Risk Management

What level, if any, of responsibility does a CM assume if the contractors on the jobsite use our layout plans to do more than just put the walls together? Specifically on the job in question, the panel layout was used to place plumbing for a kitchen island. Unfortunately, the layout had the pony wall for that island out of place by 11”. As a result, there is additional work needed to relocate the plumbing.

Do you know how much coverage you have or what to do if a collision occurs?

From increasing security to improving the quality of temporary workers, the cameras Woodhaven installed six years ago have provided a significant return on investment.

OSHA announced a heightened focus on cuts and amputation hazards after having received more than 2,600 reports of amputations nationwide in 2015. One CM discusses the benefits of taking a proactive approach, starting with proper machine guarding.

For decades, SBCA Jobsite Packages have helped component manufacturers (CMs) provide handling and installation guidance to their customers with every order. These pre-assembled packages of instruction documents, attached to truss deliveries in a zippered plastic bag, are now available in a digital format.

This presentation examines the different ways that the organizations that publish evaluation reports handle liability, and what this means for the manufacturer seeking a Technical Evaluation Report (TER) for their product.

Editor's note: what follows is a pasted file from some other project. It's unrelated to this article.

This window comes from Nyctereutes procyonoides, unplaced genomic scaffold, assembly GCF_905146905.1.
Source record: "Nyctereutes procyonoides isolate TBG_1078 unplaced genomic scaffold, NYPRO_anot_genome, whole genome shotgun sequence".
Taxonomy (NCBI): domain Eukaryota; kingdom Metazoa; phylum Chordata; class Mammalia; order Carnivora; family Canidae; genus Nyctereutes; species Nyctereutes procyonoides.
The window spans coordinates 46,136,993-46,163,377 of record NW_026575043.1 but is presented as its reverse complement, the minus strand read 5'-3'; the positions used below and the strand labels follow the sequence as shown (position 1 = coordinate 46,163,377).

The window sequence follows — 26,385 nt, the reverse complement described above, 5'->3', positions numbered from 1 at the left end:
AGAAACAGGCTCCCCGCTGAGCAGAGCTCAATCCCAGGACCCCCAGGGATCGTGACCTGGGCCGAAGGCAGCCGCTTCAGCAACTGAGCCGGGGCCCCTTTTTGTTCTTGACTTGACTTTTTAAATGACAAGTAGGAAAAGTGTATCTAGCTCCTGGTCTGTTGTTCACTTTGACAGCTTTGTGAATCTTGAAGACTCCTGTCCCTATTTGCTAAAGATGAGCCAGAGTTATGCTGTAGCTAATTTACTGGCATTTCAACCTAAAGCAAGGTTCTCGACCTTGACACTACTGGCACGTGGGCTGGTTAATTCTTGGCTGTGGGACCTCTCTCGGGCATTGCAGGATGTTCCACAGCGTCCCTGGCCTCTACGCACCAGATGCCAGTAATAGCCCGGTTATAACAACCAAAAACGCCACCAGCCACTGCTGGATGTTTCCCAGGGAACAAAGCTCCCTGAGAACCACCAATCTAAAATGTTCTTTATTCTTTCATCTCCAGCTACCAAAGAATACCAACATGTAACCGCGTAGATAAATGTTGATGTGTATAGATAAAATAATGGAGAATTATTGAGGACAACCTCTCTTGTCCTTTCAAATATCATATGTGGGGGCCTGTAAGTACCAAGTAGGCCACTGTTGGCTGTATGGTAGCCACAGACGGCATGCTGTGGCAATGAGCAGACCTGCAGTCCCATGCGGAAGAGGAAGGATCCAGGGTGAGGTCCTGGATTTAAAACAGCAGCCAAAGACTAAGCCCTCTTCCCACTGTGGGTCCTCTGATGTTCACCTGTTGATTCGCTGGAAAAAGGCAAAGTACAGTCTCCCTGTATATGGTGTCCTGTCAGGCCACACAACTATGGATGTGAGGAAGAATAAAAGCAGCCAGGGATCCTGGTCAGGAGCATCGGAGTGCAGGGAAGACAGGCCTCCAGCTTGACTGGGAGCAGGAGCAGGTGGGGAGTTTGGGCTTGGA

Your company does it every day: load components and deliver them to jobsites. Ben Vadnais, assistant plant manager at Windsor Building Systems, has a few tips for keeping your loading and delivery operations running as smoothly and safely as possible.

Are wood trusses designed to be fall protection anchors that would support a worker should he fall?

We have been specifying laminated veneer lumber (LVL) beams for some time now. The plans usually state, “Beam to be engineered and supplied by truss manufacturer.” What kind of liability issues do I need to watch out for?

Consider this statement from a set of construction contract documents: “The Truss Manufacturer is responsible for inspecting the truss installation, bracing, anchorage and bearings and preparing a letter of verification stating that trusses are installed and braced properly.” At first glance, it may seem that the truss manufacturer is the most logical party to perform such an inspection. They are the truss experts, are they not?